•  Learning: the main reason new product introductions fail so repeatedly is that customers learn. They purchase because they feel like it – they convince themselves they need it, they need it now and the price is tolerable. But then as they use the product or service, they will compare it to their alternatives and progressively make up their minds about whether it was good value for money – and thus worth purchasing again – or a dud and on the “never again” list. Once they dislike a product, they start bashing it and bad rep then affects wanting and creates a downward spiral. Strong customer service and quick responsiveness to customer opinions – fixing issues – will make the product co-evolve with customers usage and inscribe it in their repurchasing habits (and telling their friends about it). Constant efforts to reduce cost of ownership and purchase price will increase overall volumes. This learning phase is where the attachment to the product or the brand builds up – or not.

The division of labor in specialized branches creates an asymmetrical problem. The “increase income” part of the equation requires cooperation between disparate specialisms: supporting the customer “want” (marketing, sales and supply chain), delivering on usage (product design, manufacturing and purchasing) and co-learning with customers (all departments together). On the other hand, cost cutting can be pursued department by department, budget by budget (reduce marketing spend, increase cost pressure on cost centers, lower engineering headcount, price pressure on suppliers, stop training, etc.)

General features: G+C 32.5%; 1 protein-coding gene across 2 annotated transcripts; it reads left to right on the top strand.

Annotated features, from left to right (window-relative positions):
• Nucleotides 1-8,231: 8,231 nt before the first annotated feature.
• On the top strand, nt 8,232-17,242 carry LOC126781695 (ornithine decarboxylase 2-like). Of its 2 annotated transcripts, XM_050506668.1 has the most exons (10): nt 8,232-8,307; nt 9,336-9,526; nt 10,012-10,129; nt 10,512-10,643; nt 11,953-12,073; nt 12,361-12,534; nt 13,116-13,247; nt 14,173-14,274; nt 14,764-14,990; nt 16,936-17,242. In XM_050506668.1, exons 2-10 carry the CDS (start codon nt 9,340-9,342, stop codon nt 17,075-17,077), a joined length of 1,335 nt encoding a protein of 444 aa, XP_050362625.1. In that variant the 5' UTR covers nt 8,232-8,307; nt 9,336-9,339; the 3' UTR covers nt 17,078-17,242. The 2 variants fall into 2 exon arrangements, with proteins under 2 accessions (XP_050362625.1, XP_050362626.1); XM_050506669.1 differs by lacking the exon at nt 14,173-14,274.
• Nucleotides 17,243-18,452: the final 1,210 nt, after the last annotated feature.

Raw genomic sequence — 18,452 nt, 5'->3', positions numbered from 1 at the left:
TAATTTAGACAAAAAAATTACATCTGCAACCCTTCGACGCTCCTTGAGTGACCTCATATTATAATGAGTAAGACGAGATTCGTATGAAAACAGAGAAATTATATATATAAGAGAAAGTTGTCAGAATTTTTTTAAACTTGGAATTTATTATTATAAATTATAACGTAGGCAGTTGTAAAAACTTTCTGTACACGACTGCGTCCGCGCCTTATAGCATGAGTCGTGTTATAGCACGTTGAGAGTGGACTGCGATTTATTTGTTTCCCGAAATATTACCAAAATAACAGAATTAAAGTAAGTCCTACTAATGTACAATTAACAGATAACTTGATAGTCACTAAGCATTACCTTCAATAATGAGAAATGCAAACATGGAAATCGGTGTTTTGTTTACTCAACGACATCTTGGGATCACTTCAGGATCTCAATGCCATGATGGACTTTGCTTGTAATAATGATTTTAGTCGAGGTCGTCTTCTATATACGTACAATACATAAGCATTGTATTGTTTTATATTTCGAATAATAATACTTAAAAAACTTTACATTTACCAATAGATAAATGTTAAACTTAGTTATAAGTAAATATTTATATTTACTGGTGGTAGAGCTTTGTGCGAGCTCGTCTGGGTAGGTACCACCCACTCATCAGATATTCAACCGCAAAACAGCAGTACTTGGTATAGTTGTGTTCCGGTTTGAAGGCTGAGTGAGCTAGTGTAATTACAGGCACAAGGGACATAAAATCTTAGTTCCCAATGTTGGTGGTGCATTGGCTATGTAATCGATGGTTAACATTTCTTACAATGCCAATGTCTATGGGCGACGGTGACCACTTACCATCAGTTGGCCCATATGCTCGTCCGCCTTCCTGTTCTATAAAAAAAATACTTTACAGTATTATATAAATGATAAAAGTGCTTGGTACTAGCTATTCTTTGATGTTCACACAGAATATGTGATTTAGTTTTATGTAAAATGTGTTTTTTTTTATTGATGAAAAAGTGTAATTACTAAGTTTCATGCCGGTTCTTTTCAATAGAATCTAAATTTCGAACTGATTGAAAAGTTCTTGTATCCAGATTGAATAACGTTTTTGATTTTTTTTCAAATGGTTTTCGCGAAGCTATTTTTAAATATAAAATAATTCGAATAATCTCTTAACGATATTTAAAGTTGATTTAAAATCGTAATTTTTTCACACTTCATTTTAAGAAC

Measuring spend is easy, cost is more of an estimate, and customer capture a complete crystal ball exercise. Yet, profit first comes from price and volumes: how much customers pick, like and recommend what we do. Every company that has tried to kill its costs without addressing customer acquisition has gone down the same path of early on paper gains leading dismal failure. A workable, sustainable business model can’t separate the customer front end from the cost back end – both need to be considered in parallel and balanced at all times.